Minister Moshe Ya’alon tried to stem the surge of bias in a Ynet interview on
July 11, saying “... there is a series of scare tactics being used from within
the coalition” but he was a lone voice, outside the media frame.
media scare campaign reached it climax in the weeks preceding the actual
On September 11, Ma’ariv’
s Ben Caspit had his readers focused on
this scenario: “It’s happening now: the start of the tsunami. It’s difficult to
find a leader who didn’t warn Netanyahu and his ministers of the coming
tsunami... Now that it’s coming – it’s too late.”
Again, Ari Shavit, in
on September 1, declared, “in a few weeks, Netanyahu will pay the
price... the Palestinian state will be established with a large majority... the
spring is over; the storm will hit in the fall.”
The media brimmed with
TRUE, THERE were some journalists that
analyzed the situation differently. These voices, however, never reached the
“value-added” media status that accrues to the “stars.”
These media stars
not only are provided a home platform but are invited to other media outlets,
notably radio and television.
For example, Ari Shavit is a permanent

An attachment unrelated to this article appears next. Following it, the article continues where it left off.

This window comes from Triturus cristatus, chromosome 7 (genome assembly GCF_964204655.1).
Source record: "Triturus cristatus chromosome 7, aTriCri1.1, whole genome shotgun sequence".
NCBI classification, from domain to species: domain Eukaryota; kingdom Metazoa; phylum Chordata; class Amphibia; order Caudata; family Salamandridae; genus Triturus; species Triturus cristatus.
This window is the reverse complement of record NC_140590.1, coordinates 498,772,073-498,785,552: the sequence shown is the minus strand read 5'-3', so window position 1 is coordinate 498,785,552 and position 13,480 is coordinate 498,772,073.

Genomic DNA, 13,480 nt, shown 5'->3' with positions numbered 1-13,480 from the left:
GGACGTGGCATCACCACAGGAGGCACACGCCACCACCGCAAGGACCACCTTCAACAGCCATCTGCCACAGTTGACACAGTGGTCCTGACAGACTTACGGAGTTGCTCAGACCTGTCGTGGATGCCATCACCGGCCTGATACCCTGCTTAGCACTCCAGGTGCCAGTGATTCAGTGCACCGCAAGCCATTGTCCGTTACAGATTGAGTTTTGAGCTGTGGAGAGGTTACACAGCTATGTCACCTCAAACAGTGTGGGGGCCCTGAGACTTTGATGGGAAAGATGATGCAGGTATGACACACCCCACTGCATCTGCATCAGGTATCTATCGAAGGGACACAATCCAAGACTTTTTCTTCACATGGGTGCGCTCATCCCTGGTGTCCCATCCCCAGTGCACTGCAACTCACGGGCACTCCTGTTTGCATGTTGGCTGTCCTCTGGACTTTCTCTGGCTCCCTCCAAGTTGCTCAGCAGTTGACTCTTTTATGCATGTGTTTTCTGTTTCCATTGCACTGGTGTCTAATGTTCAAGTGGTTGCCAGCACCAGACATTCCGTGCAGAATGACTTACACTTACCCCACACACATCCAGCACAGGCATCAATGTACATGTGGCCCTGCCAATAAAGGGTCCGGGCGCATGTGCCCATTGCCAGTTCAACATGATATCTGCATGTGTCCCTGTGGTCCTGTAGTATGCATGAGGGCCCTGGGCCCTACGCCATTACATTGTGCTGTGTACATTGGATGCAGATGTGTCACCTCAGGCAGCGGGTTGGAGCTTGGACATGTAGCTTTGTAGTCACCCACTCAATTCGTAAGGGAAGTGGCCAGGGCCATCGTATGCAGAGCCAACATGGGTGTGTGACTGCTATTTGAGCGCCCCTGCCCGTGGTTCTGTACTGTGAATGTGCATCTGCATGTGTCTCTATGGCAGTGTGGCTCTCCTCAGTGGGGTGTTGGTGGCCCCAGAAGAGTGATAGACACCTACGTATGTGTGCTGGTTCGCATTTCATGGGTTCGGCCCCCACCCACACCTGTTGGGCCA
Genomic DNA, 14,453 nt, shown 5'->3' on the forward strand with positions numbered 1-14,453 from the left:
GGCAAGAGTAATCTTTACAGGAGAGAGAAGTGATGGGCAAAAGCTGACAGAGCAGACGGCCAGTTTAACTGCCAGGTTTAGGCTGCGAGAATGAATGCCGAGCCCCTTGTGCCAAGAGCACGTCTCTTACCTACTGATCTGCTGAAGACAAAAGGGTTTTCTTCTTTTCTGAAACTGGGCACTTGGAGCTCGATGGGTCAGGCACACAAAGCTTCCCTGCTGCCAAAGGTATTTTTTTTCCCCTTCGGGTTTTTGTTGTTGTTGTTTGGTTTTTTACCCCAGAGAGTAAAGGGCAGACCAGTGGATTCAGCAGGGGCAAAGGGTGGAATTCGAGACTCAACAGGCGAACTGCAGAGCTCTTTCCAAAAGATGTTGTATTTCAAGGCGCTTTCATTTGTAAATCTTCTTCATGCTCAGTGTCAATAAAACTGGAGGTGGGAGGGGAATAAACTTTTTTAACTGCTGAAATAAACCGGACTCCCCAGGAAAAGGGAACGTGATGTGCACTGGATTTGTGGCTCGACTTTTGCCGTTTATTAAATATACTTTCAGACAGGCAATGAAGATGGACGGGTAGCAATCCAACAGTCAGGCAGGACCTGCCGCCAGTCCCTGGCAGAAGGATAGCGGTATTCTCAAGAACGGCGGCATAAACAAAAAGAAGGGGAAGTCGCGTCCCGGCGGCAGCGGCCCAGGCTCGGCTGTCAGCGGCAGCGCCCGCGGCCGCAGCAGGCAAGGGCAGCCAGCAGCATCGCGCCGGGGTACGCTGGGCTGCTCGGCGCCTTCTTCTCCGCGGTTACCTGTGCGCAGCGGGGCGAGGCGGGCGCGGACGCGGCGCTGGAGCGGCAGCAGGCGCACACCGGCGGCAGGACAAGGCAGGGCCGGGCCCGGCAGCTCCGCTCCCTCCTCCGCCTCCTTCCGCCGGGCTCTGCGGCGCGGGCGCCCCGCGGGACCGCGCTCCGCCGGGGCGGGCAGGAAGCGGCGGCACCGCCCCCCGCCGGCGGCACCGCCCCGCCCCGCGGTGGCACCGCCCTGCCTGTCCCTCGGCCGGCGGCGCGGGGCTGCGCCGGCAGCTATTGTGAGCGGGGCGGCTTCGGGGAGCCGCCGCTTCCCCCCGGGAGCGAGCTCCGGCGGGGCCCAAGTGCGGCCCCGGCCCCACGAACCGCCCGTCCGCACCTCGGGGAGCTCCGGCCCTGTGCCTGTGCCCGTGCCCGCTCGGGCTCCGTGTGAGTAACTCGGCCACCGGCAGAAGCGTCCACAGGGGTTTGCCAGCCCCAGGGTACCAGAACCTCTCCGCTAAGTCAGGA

member of the experts’ panel on Channel 1 TV’s Friday night weekly roundup, with
no balance from opposing media representatives.
And what, in the end, was
the public’s opinion after the supposed tsunami failed to materialize? A DAHAF
poll that appeared in Yediot Aharonot
on September 30 registered 66 percent as
believing there will never be peace with the Palestinians.
percent considered Netanyahu’s speech to be good, with less than 10% holding a
A Dialogue poll for Haaretz
had 41% satisfied versus 45%
unsatisfied with Netanyahu’s performance at the UN.
Asked how they felt
watching Netanyahu’s UN address, 40% expressed pride, 21% hope, only 13%
It would be hard to dispute Moshe Arens’ comment,
published on September 28 in Haaretz
: “It turns out that the tsunami predicted
to hit Israel in the month of September went the way of so many other
predictions that have been made about the Middle East in recent
In retrospect, we again note that Israel’s media set an agenda –
a campaign to force Israel’s government to provide concessions to the
Palestinian Authority in return for negotiations. Even after the Palestinian
move failed miserably, Yediot Aharonot
was not willing to concede Netanyahu’s
success; rather their headline screamed that Netanyahu was returning to a
The same type of agenda-setting occurred during the
expulsion from the Gaza Strip and north Samaria. What is surprising is that the
public, which should by now be well aware of the media’s predominantly
undemocratic attitude, does not respond. It is high time the public demands
accountability, especially from the public media outlets.
commentators, whose dire predictions turned out to be false, should be
identified as propagandists, rather than journalists. The public should demand
that they be replaced.
The name of the game is accountability.The
writers are executive director and vice chairman of Israel’s Media Watch.